Robin Sears

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Alma mater Trent University, Wharton School of Business

Robin V Sears is a Canadian political strategist and communications, marketing and public affairs advisor with experience on three continents for public and private sector clients. In 2004, Sears joined Canada’s leading communications and public affairs firms Enterprise and Navigator which merged a decade ago into Ensight, and led client teams in healthcare, financial services, and in the film and television industry, amongst others. He joined the Earnscliffe Strategy Group, relocating to Ottawa in 2012.

Robin Sears was national director of the New Democratic Party (NDP) from 1974 to 1981, focusing on improving the party’s policy making, and producing radio and TV programmes for three of the NDP's most successful national election campaigns. In 1981, Sears was appointed Deputy Secretary-General of Socialist International, a position he held until 1985. From 1985 to 1990 Sears was Chief of Staff to Ontario's NDP leader Bob Rae, following which he spent four years as Ontario's Agent-General based in Tokyo. In 1994 he joined executive headhunters Korn Ferry, becoming a partner and launching the firm's online subsidiary Futurestep over the course of the next decade.

Socialist International

The unsuspecting Issam Sartawi flanked by a CCB hitsquad which includes Eeben Barlow (right)

In 1981, Robin Sears was appointed Deputy Secretary-General of the world’s largest organisation of political parties, Socialist International, under former German Chancellor Willy Brandt. In that role he had functional responsibility for communications and administration, as well as editing the policy journal of the SI organisation.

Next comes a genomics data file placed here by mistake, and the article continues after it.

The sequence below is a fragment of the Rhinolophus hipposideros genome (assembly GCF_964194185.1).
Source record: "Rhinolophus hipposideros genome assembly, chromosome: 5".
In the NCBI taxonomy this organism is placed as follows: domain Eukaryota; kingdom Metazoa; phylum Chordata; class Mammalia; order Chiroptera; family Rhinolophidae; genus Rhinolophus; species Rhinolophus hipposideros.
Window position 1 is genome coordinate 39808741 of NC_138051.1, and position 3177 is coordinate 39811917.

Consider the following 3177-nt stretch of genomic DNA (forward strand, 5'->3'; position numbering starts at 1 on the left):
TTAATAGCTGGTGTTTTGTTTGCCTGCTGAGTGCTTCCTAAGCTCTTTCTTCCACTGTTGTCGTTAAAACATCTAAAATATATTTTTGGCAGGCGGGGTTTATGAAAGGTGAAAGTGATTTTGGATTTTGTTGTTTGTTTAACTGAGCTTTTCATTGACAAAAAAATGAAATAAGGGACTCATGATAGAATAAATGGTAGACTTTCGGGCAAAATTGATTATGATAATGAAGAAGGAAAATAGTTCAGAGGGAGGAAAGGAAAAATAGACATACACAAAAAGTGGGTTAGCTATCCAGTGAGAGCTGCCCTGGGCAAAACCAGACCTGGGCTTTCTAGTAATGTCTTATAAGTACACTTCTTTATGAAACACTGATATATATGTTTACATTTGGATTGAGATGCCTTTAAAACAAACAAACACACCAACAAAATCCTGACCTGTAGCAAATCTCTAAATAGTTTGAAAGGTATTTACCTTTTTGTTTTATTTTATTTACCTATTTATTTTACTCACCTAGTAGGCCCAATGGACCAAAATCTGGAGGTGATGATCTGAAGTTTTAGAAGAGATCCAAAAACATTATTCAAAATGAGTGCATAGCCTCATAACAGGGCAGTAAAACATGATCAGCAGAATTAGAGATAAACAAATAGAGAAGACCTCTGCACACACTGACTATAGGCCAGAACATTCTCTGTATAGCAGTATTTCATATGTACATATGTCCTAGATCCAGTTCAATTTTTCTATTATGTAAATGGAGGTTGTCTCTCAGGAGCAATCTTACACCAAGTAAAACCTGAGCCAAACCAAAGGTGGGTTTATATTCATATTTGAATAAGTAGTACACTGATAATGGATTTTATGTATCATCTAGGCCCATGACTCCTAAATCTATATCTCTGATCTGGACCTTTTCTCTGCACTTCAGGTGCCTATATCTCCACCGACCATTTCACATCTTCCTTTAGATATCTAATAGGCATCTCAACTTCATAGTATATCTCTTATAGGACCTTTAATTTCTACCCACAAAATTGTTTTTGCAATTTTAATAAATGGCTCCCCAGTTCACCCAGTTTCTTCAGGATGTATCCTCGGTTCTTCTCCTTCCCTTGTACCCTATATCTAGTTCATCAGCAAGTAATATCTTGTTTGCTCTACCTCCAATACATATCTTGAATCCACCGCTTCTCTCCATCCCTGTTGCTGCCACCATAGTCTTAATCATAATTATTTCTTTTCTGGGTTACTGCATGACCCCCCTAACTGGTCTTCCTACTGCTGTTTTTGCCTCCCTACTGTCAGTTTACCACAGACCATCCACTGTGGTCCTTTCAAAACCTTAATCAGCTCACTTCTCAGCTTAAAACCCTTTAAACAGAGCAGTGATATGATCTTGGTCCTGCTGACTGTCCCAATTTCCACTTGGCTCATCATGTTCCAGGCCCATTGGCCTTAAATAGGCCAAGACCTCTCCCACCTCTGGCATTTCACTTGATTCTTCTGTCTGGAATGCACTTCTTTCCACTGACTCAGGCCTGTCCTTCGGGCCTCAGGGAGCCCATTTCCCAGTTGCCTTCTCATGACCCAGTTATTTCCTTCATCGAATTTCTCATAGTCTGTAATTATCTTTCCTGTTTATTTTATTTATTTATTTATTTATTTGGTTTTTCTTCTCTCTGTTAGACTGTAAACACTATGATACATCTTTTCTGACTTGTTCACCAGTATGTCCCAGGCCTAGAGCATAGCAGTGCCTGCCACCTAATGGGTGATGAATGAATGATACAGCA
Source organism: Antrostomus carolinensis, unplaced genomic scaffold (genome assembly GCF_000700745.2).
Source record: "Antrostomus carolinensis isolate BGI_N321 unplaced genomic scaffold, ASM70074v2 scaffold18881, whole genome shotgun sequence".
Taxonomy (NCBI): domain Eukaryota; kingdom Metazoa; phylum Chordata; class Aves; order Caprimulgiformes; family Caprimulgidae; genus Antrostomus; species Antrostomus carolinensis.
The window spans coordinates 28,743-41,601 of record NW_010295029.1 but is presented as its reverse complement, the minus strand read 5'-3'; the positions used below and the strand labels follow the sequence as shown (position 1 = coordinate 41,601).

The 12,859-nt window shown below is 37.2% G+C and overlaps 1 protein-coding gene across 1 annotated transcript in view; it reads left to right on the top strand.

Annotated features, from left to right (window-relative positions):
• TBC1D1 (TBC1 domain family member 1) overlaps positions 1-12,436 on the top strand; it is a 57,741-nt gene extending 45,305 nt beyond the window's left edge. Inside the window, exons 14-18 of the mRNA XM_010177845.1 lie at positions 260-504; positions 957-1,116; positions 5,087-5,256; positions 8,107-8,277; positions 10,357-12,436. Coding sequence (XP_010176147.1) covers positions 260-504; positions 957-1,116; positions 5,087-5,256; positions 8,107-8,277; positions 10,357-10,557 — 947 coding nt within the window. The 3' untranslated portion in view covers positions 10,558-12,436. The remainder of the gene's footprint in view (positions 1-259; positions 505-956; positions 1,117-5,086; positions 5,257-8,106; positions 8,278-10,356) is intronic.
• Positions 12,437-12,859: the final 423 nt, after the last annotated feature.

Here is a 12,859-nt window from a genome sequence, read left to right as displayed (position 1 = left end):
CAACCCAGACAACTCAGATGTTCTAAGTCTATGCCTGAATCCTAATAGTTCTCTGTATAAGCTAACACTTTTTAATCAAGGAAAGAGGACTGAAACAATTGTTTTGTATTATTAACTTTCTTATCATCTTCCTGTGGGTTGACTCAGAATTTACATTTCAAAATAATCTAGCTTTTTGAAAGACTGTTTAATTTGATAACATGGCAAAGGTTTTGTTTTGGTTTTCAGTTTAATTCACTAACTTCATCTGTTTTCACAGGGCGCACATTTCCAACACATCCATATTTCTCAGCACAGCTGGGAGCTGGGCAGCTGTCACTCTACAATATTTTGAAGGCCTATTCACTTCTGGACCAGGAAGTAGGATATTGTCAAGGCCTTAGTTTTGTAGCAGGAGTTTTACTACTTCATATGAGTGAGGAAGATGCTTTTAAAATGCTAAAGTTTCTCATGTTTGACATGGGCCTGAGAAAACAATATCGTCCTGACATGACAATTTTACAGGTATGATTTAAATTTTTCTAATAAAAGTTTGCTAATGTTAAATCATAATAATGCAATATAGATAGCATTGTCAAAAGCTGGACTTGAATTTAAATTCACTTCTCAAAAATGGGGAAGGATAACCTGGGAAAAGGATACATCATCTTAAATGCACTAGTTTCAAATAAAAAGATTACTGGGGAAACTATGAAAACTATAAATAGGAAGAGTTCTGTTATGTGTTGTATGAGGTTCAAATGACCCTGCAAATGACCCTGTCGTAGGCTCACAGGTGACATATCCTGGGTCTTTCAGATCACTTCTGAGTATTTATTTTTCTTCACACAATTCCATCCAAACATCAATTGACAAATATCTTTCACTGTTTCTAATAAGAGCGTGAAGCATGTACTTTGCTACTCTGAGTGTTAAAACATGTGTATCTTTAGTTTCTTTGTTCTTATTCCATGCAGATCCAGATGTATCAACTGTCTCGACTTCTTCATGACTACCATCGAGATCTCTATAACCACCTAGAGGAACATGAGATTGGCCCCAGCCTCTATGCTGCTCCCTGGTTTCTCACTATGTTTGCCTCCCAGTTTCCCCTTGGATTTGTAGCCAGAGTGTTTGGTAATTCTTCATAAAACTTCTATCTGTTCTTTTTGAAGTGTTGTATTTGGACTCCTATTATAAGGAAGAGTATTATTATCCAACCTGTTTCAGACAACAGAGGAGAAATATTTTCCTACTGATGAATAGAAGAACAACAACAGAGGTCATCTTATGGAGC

From 1981-85, Sears was deputy to both SI Secretaries-General Bernt Carlsson and Pentti Väänänen, working with world leaders in the Middle East, Central America, and Southern Africa.


In February 1983, Portuguese socialist leader Mario Soares formally invited the PLO to send an observer to the April 1983 congress of the Socialist International in Sydney, Australia. The passionately pro-Israeli Australian Labour Prime Minister, Bob Hawke, strongly objected to the PLO's invitation, and the SI congress was hurriedly relocated to Portugal. Dr Issam Sartawi was selected by the PLO as its representative at this meeting in Portugal and, because the SI counted both the Israeli Labour Party and the PLO as members, it was hoped that such a meeting could promote the Middle East peace process.[1]

On 10 April 1983, Issam Sartawi was shot and killed in the lobby of the Montechoro Hotel in Albufeira, Portugal. The gunman escaped. Sartawi's assassination was witnessed by SI Secretary-General, Bernt Carlsson, and was assumed to have been carried out so as to frustrate Carlsson's peace efforts.[2]

Bernt Carlsson

In a 1989 tribute, Robin Sears wrote about the pressure put on Lockerbie victim Bernt Carlsson by apartheid South African "bastards":

"Others have paid more formal homage to his important political and diplomatic achievements. But as a fascinating and complex human being he was little known. These thoughts are an attempt to reveal some of the joys of knowing Bernt Carlsson.